How to Avoid Diabetes Finger Prick Pain

How to Avoid Diabetes Finger Prick Pain

There are no two ways about it, pricking your finger to test your blood glucose level can be a pain both physically and metaphorically. For most type 1 and type 2 diabetics though, this unpleasant process is a fact of life that must be performed multiple times each and every day. Over the years I have learned how to minimise the pain caused by finger pricking. Here are my top tips.


Prick the outsides of the fingers

When I was first diagnosed with type 1 diabetes I distinctly remember the doctor opening a blood glucose testing kit, setting up the lancing device and pricking the middle of the tip of my index finger. Needless to say this wasn’t the most pleasant experience. The problem with this method is the pads of the fingertips have more nerve endings so it is more painful to prick. Instead, prick the outside portions of the fingertips. Pricking either side of the finger instead of the pad will make the process a lot more bearable.


Alternate between fingers

Puncturing the same part of the same finger day in and day out can result in scarring and calluses. This can thicken the skin but can also make it more difficult to extract blood. Instead, alternate between fingers each you time test your blood glucose. I personally use the pinky, ring and middle fingertips on both hands and switch between the inside and outside portions for each test. You can use a random rotation or a more fixed schedule to ensure you’re not pricking the same piece of skin too often.


Start with a short lancet depth

It is usually easy to adjust the depth of the lancet puncture by twisting the depth setting on the lancing device. Setting the lancet depth too high will result in a more painful finger prick and too much blood being extracted. You want to obtain just enough blood for a successful test but not more than you need. The best way to do this is to set the lancet depth to the shortest option and prick your finger. If enough blood is extracted for a successful test then you should continue using this depth setting. If it’s not, increase the lancet depth and try again. Repeat this process until you have found the correct lancet depth that produces the optimal blood sample.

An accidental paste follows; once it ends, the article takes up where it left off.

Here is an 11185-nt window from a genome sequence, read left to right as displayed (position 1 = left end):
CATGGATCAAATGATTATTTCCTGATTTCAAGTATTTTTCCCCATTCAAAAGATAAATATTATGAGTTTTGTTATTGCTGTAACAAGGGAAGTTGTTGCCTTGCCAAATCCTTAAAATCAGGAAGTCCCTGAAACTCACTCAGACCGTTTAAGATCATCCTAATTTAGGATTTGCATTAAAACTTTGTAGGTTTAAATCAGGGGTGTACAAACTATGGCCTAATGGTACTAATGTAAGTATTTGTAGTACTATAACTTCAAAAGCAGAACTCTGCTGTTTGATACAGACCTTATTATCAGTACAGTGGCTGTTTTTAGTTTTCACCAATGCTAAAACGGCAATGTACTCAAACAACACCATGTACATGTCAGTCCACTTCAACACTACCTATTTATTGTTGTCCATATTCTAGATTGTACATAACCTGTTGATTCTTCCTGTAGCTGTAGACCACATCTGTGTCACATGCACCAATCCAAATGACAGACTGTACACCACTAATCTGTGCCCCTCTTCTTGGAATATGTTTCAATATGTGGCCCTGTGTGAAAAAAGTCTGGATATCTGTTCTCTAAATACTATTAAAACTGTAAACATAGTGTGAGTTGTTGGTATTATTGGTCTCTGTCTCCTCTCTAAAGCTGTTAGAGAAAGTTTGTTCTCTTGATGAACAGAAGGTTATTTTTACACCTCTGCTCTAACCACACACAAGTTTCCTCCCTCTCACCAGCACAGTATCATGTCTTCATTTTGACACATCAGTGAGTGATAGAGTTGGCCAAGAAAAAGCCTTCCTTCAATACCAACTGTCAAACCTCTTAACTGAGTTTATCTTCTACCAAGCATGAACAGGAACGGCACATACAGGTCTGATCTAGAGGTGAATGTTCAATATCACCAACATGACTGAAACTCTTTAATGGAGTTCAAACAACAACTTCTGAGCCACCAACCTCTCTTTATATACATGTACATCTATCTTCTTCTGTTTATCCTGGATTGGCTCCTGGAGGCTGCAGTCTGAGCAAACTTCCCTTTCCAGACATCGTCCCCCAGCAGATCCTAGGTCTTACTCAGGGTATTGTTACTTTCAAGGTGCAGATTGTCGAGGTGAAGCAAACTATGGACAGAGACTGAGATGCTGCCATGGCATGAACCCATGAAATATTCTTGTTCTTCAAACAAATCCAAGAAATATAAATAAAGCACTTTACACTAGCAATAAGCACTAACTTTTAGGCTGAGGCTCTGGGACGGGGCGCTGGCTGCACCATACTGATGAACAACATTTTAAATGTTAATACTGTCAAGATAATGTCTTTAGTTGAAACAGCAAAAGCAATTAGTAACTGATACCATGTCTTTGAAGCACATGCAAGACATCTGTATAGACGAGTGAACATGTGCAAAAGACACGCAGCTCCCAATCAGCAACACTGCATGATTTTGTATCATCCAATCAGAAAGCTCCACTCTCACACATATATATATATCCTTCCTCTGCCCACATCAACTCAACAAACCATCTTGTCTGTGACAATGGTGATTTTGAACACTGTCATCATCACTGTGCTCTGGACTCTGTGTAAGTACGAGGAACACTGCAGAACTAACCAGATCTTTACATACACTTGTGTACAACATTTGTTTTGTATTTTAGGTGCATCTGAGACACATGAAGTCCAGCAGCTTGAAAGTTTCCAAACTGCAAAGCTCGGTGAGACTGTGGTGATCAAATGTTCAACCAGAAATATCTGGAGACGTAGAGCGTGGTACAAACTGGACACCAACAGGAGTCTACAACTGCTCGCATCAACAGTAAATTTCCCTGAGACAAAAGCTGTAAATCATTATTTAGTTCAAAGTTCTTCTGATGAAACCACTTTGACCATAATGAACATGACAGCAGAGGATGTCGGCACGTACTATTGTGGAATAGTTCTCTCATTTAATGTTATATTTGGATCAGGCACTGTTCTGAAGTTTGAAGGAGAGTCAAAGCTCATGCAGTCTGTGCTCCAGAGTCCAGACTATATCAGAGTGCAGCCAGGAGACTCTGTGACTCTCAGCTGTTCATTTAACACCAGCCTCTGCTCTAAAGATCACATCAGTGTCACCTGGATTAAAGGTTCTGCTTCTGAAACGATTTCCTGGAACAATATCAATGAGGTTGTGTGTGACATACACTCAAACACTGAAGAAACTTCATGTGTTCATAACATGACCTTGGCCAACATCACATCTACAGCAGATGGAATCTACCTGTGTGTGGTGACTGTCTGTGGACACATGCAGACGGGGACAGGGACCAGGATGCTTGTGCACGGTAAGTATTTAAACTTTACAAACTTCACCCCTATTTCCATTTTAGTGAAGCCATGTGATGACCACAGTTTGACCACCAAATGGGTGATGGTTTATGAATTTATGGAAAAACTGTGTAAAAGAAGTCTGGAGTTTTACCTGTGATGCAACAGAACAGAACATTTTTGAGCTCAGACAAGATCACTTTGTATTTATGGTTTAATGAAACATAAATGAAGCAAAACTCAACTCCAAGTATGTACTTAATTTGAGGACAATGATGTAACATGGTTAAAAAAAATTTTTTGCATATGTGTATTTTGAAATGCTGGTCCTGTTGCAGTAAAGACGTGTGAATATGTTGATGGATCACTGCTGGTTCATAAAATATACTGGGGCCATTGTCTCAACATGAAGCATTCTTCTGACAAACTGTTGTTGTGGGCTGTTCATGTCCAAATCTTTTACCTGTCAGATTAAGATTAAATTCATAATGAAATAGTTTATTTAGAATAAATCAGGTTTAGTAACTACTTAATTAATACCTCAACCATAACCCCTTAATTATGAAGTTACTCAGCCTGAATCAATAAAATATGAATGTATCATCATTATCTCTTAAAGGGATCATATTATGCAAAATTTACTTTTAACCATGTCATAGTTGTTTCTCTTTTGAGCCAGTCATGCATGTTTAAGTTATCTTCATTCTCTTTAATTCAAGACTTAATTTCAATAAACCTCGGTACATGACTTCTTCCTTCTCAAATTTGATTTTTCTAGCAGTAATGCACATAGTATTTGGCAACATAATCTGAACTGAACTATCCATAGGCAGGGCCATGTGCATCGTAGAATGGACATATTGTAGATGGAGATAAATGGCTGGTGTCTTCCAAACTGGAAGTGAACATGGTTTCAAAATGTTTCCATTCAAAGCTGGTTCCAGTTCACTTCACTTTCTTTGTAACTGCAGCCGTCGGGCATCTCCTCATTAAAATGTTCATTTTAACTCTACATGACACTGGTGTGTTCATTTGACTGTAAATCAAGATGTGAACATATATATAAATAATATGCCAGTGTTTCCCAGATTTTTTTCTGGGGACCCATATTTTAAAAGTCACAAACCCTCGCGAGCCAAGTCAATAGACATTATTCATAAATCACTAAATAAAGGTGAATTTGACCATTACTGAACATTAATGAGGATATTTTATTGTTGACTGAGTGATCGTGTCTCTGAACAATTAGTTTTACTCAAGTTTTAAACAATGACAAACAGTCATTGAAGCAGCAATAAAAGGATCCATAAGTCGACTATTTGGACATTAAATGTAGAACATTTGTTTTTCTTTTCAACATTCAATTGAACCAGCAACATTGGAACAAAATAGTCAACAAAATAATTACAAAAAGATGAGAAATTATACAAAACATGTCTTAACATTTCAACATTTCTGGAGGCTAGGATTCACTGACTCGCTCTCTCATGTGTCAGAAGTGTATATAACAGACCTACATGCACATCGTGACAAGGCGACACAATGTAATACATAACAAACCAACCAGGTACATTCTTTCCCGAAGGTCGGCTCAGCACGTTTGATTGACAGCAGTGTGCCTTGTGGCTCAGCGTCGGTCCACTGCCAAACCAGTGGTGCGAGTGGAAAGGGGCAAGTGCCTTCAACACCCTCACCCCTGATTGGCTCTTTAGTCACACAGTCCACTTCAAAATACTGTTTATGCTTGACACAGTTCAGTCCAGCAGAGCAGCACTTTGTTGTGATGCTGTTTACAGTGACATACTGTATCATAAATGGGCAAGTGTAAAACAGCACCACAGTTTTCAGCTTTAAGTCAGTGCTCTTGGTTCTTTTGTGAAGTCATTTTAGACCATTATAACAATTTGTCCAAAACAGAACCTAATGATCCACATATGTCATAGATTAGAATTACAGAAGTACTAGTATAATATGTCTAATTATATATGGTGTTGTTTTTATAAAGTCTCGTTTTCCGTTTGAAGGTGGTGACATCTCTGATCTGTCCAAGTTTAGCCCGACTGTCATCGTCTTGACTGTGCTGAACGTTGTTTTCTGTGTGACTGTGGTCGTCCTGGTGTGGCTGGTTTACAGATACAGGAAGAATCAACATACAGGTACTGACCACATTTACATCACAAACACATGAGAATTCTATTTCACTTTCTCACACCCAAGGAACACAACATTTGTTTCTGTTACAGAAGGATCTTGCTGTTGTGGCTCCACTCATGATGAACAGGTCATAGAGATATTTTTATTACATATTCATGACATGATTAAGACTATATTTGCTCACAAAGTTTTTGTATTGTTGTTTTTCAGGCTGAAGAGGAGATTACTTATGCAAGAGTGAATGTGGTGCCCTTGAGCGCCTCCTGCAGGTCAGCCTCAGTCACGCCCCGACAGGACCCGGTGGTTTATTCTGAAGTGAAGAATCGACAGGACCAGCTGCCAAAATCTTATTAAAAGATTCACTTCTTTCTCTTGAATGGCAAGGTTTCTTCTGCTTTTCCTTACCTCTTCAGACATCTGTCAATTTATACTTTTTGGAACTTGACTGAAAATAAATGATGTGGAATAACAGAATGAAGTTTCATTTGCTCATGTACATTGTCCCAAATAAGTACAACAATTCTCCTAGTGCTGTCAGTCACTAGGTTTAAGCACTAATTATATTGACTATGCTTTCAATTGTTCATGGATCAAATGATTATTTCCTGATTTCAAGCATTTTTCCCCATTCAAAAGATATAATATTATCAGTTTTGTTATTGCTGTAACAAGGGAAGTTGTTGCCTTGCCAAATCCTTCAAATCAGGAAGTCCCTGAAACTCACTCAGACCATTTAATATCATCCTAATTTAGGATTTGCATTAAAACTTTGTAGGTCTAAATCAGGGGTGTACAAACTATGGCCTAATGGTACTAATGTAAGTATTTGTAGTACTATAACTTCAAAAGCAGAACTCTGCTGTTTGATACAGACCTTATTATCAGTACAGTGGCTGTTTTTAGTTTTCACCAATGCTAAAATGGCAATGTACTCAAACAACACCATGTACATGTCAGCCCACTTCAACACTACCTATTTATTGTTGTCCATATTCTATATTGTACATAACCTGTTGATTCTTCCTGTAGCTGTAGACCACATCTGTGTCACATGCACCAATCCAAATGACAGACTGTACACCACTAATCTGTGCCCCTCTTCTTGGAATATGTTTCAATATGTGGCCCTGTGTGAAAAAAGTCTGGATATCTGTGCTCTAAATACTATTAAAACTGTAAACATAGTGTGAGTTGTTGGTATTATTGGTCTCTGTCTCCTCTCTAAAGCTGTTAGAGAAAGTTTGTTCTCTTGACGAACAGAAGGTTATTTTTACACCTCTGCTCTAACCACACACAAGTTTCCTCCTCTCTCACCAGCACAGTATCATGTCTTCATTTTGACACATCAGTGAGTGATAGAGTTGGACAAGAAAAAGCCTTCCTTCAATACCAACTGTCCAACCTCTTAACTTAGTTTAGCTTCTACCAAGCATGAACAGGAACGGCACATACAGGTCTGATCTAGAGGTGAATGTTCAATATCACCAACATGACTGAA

Warm up your hands

When your hands are cold it can be difficult to extract blood which may require increased lancet depth or re-testing. To avoid an unsuccessful finger prick, warm your hands before you test your blood glucose. Personally I like to wash my hands with soap and warm water prior to testing which increases blood flow in the fingers resulting in a better chance of extracting blood with the first try. Washing the hands has the additional benefit of removing any sugar from the fingers which may result in an unreliable test result.


Squeeze the finger

Sometimes you may prick your finger and immediately gauge that not enough blood has come out to provide a successful glucose test. Instead of wiping the blood and pricking the finger again, try gently squeezing the finger. Often a little more blood will be extracted which will be enough for a successful test. This little trick can avoid potentially dozens or hundreds of unwanted re-tests over the course of a year.


Avoid alcohol wipes

Alcohol wipes can be used to clean the site prior to a finger prick test however they dry and tighten the skin which makes it harder for the lancet to puncture. If the lancet doesn’t puncture the skin then another finger prick will be required, possibly with an increased lancet depth.


Use a new lancet

It can be easy to get lazy and re-use the same lancet but doing so can make the lancet blunt. As you would expect, a blunt lancet is less effective at puncturing the skin which can result in re-tests. To avoid the need for multiple finger pricks be sure to change the lancet after each test. A fresh lancet will be sharp and successfully puncture the skin while also ensuring you produce a constant and expected blood sample with your regular lancet depth setting.


Set up your monitor first

Before you prick your finger, ensure your glucose monitor is ready for use with the testing strip inserted immediately beforehand. If your monitor is not ready after you have extracted blood, setting up a testing strip can be awkward. It may result in your blood sample trickling down your hand or getting wiped off by accident which will mean another finger prick being needed.

The truth is, blood glucose testing isn’t fun but it can be made much more bearable by setting up the process to best minimise failed tests and reduce puncture pain. Over time you get used to finger pricking and it will become a non-issue. You will find your own little tips and tricks along the way that help optimise your blood glucose testing procedure. Got any recommendations of your own that could help others? Share them in the comments below!

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